Sunday, May 29, 2011

Acts 17:22-31 "The 'Unknown God' Who Wants to be Known"

Acts 17:22-31 Then Paul stood in the midst of the Areopagus and said, “Men of Athens, I perceive that in all things you are very religious; for as I was passing through and considering the objects of your worship, I even found an altar with this inscription: TO THE UNKNOWN GOD. Therefore, the One whom you worship without knowing, Him I proclaim to you: God, who made the world and everything in it, since He is Lord of heaven and earth, does not dwell in temples made with hands. Nor is He worshiped with men’s hands, as though He needed anything, since He gives to all life, breath, and all things. And He has made from one blood every nation of men to dwell on the face of the earth, and has determined their pre-appointed times and the boundaries of their habitation, so that they should seek the Lord, in the hope that they might grope for Him and find Him, though He is not far from each of us; for in Him we live and move and have our being, as also some of your own poets have said, ‘For we are also His offspring.’ Therefore, since we are the offspring of God, we ought not to think that the Divine Nature is like gold or silver or stone, something shaped by art and man’s devising. Truly, these times of ignorance God overlooked, but now commands all men everywhere to repent, because He has appointed a day on which He will judge the world in righteousness by the Man whom He has ordained. He has given assurance of this to all by raising Him from the dead.”


Dear fellow redeemed in Christ Jesus,
In our text we find the Apostle Paul in the midst of his second missionary journey. On this journey, Paul had parted ways with Barnabas, and taken along Silas, Timothy and Luke. In the weeks leading up to his time in Athens, Paul and Silas had been imprisoned in Philippi for preaching that Jesus was the only way of salvation and casting a demon out of a girl in Jesus’ name. As depressing as it might have been to be thrown into prison for preaching Christ, Paul and Silas spent the night in that Philippian jail singing hymns and praying to God. And it was this imprisonment that God used Paul and Silas to reach a heathen jail keeper with the Gospel. The result was that very night the jailer of Philippi and his household were brought to faith and baptized in Jesus name.

From Philippi, they journeyed to Thessalonica and were able to start a church. But here again, they met opposition. Unbelieving Jews and some wicked men of the city stirred up the whole city and drove Paul and his missionary helpers from the city.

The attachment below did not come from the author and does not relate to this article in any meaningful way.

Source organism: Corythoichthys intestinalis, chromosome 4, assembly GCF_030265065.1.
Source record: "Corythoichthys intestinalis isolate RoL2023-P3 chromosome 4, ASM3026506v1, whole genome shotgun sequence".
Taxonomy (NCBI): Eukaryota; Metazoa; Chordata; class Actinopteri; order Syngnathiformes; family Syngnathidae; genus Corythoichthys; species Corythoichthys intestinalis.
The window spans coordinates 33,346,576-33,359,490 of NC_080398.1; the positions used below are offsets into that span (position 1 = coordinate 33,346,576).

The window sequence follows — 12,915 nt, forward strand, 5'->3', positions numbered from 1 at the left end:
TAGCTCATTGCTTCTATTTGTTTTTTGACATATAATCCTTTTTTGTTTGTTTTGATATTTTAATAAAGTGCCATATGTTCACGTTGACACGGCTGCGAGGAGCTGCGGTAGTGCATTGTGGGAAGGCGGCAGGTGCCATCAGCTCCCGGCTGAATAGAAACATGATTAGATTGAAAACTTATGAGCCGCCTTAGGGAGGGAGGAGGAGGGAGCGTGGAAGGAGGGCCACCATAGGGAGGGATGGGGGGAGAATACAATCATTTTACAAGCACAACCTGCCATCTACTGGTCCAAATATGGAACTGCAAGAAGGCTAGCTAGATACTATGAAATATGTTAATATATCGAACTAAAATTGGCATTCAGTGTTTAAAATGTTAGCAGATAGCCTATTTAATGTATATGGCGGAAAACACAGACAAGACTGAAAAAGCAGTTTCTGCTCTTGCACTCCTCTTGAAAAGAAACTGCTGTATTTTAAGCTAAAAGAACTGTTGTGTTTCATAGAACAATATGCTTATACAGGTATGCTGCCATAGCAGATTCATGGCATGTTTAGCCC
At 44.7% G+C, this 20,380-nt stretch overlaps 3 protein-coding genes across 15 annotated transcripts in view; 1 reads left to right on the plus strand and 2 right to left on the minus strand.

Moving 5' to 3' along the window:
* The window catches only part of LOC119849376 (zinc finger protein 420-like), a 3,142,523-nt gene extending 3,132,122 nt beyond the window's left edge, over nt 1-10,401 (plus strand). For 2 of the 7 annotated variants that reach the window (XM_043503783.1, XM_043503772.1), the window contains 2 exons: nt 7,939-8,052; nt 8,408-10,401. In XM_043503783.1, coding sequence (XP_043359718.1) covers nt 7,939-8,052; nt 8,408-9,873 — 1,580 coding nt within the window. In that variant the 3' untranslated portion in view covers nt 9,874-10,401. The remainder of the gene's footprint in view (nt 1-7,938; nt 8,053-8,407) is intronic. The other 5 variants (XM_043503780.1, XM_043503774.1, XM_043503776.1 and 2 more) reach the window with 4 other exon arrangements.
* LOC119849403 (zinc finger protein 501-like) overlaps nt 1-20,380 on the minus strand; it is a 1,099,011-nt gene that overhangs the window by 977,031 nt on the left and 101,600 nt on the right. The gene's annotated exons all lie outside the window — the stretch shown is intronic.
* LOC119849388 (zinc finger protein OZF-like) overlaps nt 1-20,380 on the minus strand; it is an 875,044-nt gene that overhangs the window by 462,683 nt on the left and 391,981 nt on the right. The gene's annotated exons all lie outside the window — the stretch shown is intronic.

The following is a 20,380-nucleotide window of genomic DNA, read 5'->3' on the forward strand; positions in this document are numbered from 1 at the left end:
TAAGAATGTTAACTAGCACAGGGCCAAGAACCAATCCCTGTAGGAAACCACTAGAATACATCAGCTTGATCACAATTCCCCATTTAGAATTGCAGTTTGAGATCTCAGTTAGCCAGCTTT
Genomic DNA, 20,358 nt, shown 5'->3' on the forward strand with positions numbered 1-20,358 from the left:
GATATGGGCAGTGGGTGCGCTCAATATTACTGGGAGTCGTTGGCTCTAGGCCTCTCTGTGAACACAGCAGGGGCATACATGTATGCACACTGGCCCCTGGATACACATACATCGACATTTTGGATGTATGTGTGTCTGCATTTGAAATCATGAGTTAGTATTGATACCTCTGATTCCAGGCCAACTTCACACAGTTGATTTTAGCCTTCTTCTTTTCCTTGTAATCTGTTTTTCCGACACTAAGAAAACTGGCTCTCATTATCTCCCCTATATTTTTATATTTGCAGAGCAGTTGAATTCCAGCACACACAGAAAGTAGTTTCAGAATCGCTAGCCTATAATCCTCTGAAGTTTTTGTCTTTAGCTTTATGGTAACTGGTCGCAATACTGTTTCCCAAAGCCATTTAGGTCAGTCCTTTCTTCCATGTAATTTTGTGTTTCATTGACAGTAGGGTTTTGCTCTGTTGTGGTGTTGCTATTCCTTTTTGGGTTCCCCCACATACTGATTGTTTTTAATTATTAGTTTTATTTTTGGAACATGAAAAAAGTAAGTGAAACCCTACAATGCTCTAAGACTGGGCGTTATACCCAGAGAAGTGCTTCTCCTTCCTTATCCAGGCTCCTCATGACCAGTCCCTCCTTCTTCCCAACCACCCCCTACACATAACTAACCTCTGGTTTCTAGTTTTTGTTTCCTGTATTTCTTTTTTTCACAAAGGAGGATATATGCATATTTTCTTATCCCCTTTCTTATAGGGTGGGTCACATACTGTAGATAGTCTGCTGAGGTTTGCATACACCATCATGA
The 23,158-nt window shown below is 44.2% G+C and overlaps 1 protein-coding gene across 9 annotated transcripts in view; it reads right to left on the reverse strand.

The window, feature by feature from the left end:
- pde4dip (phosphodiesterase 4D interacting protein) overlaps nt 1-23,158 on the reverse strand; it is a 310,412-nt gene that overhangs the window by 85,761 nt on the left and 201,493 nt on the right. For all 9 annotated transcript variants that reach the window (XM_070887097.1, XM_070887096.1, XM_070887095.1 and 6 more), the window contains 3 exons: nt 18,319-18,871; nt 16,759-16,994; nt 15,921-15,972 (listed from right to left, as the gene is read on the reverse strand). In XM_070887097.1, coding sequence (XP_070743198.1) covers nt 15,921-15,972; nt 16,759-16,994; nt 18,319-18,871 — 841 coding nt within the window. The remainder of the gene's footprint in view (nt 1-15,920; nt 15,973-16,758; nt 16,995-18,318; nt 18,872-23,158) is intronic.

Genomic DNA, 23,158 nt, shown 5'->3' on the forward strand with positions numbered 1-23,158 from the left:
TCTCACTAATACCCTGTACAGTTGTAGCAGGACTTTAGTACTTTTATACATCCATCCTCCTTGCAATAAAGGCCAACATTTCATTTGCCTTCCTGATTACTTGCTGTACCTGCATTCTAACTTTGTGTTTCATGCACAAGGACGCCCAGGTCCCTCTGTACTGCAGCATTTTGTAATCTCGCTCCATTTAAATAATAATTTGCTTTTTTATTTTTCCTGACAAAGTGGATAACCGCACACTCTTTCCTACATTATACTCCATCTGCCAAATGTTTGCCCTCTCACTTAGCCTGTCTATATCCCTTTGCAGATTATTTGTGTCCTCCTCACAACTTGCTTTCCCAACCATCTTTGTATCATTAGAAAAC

From Thessalonica they journeyed to the city of Berea. It was in Berea that the encountered some very noble spirits. Luke reports that the Bereans received the word with “all readiness” and would search the Scriptures daily to see if the things Paul was telling them were true. Yet the rabble-rousers from Thessalonica learned that Paul was in Berea, they came and tried to turn the city against them. Because of the persecution in Berea, the brethren in Berea sent Paul away to the great Greek city of Athens, where he was to wait for Silas and Timothy, who were to meet up with him later.

While Paul was waiting in Athens, he began to tour the city and as he did, the Holy Spirit reports that “his spirit was provoked within him when he saw that the city was given over to idols.” (Acts 17:16) Greek culture is well known for its many mythological gods. It seemed there was a god for every occasion under the sun. Zeus was the king of all Greek gods. He was the god of the sky, weather, and fate. All Greeks wanted Zeus on their side. If you were a fisherman or going to travel on the sea, then you would want to make sure you were good with the Greek god Posiedon and probably Hermes, the god of travel. If you and your wife were childless, then you would offer sacrifices to Hera, the Queen of marriage, and maybe also Aphrodites, the goddess of beauty and love. Our farmers would have wanted the favor of Demeter, the goddess of agriculture and harvest.